There are many times in the meditation session that we can apply this in the context of our sadhana, or practice — for example, after dissolving our Spiritual Guide into our heart and before meditating on bringing death into the path of the Truth Body. In Tantric Grounds and Paths Geshe Kelsang says:  

At first our experience of bliss will not be very strong, but if we develop familiarity with this meditation we shall gradually develop a special feeling of bliss. We should maintain this experience and keep our own subtle mind focused on this feeling single-pointedly. ~ page 243

In this way, we use the meditation break to enhance our meditation session and vice versa.

Four complete purities of generation stage Tantra
JTK five visions.jpg
Khedrubje’s five visions of Je Tsongkhapa

We train in the practice of transforming objects of desire explained above on the basis of the four complete purities. In generation stage, this means enjoying objects while imagining we have complete purity of 1) place, 2) body, 3) activities, and 4) enjoyments. This means that we feel we are in an enlightened world, have the body of an enlightened being, and benefit all beings without exception, and that all our enjoyments are free from impurity. This correct imagination helps us to dissolve away the contaminated ordinary characteristics of our enjoyments and to experience them in a pure way.

To train in this, while enjoying ourselves we can recall the verse from Offering to the Spiritual Guide

All beings are actual Heroes and Heroines.
Everything is immaculately pure,
Without even the name of mistaken impure appearance.

By enjoying in this way, we are making offerings to all the Buddhas. As Geshe Kelsang says in The Oral Instructions of Mahamudra:

… we enjoy any objects of desire as offerings to the holy beings who reside in the Temple of our body. This practice is a special method to transform our daily enjoyments into the quick path to enlightenment. This is Tantric technology! ~ page 104

Four complete purities of completion stage Tantra

In completion stage, we enjoy objects of desire in dependence upon the great bliss developed from meditation on the central channel. The bliss developed in dependence upon completion stage is vastly superior to any other experience of bliss. This experience develops in the root mind at our heart and contains the four complete purities. It is a non-conceptual experience of emptiness, which means it is free from gross and subtle appearances. This realization of the true nature of things with a very subtle mind is free from mistaken appearance. Due to this, there are no impure places, bodies, enjoyments, and activities appearing to it.lotuss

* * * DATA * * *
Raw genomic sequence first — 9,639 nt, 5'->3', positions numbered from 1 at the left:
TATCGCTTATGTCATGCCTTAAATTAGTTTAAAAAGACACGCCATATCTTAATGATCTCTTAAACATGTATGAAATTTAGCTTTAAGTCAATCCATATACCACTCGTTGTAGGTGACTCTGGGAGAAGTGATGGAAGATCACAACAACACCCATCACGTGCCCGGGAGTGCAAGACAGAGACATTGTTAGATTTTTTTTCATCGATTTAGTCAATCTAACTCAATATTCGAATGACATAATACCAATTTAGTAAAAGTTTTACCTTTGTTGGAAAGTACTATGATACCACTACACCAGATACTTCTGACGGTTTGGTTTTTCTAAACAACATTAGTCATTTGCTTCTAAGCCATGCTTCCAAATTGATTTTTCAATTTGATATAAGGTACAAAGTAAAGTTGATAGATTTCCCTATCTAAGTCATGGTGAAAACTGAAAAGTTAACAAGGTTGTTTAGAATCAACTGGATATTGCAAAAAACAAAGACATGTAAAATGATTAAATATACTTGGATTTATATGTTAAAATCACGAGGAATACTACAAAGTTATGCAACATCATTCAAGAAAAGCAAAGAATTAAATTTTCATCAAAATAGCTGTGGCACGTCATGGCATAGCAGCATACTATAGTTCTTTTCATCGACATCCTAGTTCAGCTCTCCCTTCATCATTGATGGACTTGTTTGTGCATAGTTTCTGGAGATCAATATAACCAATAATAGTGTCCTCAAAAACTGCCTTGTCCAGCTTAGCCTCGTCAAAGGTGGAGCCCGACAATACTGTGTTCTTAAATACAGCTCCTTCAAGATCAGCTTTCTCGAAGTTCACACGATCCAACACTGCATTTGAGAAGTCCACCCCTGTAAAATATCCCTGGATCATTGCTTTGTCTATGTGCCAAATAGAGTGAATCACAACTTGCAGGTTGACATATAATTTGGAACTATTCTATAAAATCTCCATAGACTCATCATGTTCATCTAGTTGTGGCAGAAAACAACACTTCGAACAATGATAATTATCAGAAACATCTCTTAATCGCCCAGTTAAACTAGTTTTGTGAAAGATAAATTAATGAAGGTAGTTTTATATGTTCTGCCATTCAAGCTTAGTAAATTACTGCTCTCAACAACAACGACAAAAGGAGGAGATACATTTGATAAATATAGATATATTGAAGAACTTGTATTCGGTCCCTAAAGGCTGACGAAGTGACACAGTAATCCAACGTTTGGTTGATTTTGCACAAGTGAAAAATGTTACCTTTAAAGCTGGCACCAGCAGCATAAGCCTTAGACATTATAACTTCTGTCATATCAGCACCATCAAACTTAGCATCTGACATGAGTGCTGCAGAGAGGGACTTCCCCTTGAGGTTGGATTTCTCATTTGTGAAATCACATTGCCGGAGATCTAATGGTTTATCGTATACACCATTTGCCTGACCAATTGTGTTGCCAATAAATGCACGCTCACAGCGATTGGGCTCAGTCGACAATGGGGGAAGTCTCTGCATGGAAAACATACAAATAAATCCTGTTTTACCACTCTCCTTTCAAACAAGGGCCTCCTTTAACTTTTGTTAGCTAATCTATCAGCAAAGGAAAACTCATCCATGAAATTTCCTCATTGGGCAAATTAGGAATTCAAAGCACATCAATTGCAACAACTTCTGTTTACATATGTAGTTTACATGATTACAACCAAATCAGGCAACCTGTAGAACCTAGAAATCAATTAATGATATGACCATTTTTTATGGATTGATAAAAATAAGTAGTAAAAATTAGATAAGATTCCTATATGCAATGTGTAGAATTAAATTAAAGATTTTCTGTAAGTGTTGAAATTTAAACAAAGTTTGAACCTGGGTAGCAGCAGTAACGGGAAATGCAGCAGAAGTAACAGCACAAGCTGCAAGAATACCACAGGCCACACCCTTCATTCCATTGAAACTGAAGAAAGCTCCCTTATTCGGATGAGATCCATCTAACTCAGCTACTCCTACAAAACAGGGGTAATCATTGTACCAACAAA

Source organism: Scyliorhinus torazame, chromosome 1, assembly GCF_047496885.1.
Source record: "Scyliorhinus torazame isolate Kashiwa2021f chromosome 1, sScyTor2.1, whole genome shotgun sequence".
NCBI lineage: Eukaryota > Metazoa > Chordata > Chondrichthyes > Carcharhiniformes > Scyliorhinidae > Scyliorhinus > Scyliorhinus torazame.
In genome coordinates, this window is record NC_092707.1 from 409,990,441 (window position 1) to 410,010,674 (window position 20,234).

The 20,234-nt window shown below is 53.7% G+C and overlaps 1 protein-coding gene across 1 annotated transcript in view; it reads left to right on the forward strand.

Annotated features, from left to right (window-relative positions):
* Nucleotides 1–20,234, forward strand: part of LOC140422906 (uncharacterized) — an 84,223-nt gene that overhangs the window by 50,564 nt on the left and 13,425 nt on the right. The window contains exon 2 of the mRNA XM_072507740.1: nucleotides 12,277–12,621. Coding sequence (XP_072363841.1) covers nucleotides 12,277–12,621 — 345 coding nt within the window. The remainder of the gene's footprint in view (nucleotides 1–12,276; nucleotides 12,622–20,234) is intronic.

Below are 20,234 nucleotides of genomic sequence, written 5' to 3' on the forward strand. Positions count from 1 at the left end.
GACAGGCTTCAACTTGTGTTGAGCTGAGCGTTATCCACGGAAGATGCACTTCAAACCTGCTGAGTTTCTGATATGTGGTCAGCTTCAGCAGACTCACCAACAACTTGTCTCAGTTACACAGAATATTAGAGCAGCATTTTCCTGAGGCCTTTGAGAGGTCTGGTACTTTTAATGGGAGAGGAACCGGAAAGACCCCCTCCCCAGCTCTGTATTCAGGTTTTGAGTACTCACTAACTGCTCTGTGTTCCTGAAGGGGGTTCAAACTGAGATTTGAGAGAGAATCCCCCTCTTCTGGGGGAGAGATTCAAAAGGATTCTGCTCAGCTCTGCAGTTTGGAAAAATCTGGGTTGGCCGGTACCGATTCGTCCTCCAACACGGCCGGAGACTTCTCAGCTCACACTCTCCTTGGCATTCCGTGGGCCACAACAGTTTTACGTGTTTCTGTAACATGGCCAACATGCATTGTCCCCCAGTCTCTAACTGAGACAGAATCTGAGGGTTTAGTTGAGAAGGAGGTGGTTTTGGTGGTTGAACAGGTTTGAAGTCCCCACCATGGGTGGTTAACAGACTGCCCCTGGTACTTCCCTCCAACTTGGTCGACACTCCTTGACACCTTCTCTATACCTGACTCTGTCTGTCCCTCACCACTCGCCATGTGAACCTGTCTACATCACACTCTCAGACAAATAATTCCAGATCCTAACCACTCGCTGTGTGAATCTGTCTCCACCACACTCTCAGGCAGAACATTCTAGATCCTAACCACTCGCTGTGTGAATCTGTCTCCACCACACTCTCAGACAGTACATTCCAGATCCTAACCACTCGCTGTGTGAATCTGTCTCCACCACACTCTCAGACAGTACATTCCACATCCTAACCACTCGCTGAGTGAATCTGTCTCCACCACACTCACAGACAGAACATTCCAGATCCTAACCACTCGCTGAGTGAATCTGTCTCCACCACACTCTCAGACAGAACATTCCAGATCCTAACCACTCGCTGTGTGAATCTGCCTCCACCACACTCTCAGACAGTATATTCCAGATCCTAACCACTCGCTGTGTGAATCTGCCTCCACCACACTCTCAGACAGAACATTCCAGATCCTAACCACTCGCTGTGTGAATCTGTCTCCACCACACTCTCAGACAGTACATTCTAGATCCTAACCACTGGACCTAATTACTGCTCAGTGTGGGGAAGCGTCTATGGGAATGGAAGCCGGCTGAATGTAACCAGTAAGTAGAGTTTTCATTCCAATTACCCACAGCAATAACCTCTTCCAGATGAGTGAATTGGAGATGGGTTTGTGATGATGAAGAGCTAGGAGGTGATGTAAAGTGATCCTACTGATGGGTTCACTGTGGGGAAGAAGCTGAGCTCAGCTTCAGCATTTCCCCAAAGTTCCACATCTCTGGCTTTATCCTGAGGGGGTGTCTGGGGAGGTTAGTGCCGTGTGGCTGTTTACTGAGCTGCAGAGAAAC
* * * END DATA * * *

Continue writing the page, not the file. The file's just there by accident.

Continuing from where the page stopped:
One practice I like to do in accordance with completion stage is offering the blissful experience to myself generated as the Dharmakaya or Truth Body of my personal Deity, such as Dharmakaya Heruka. This, in turn, enhances my mind of bliss and deepens my experience of emptiness. I offer my experience of the four complete purities of great bliss and emptiness to my Spiritual Guide’s mind mixed with my own mind at my heart. This practice feels like a mandala offering in that it fills my mind with good karma and joy!

Progress through practice and familiarity

transform enjoymentsThis practice of transforming enjoyments encapsulates every aspect of Buddha’s teachings. If we gain familiarity with developing bliss in this way, our winds will gradually come closer to abiding in our central channel. Buddha teaches that when this happens we will experience a bliss that is stable and subtle, and that gives rise to unceasing physical and mental suppleness. Our mind will become lucid and flexible, and in this space we can let go of delusions quickly and easily.

This mental suppleness allows us to easily mix virtuous Lamrim minds into everything that happens, every appearance, both in and out of meditation. As a result we will experience deep inner peace and happiness day and night. Accomplishing this is the real meaning of our human life. Once we do, we will possess a wishfulfilling jewel of a mind that bestows endless benefit on ourselves and others.

I hope this is helpful. You can find out all about it by reading Geshe Kelsang Gyatso’s Tantric books. Please feel free to make comments and I will try to reply 🙂

Tantra: Bringing the result into the path

I’m carrying on from this article on Tantra, and how we can use the power of bliss, wisdom, and the creative power of our imagination swiftly to switch our sense of being stuck and limited with the sense of being liberated and enlightened.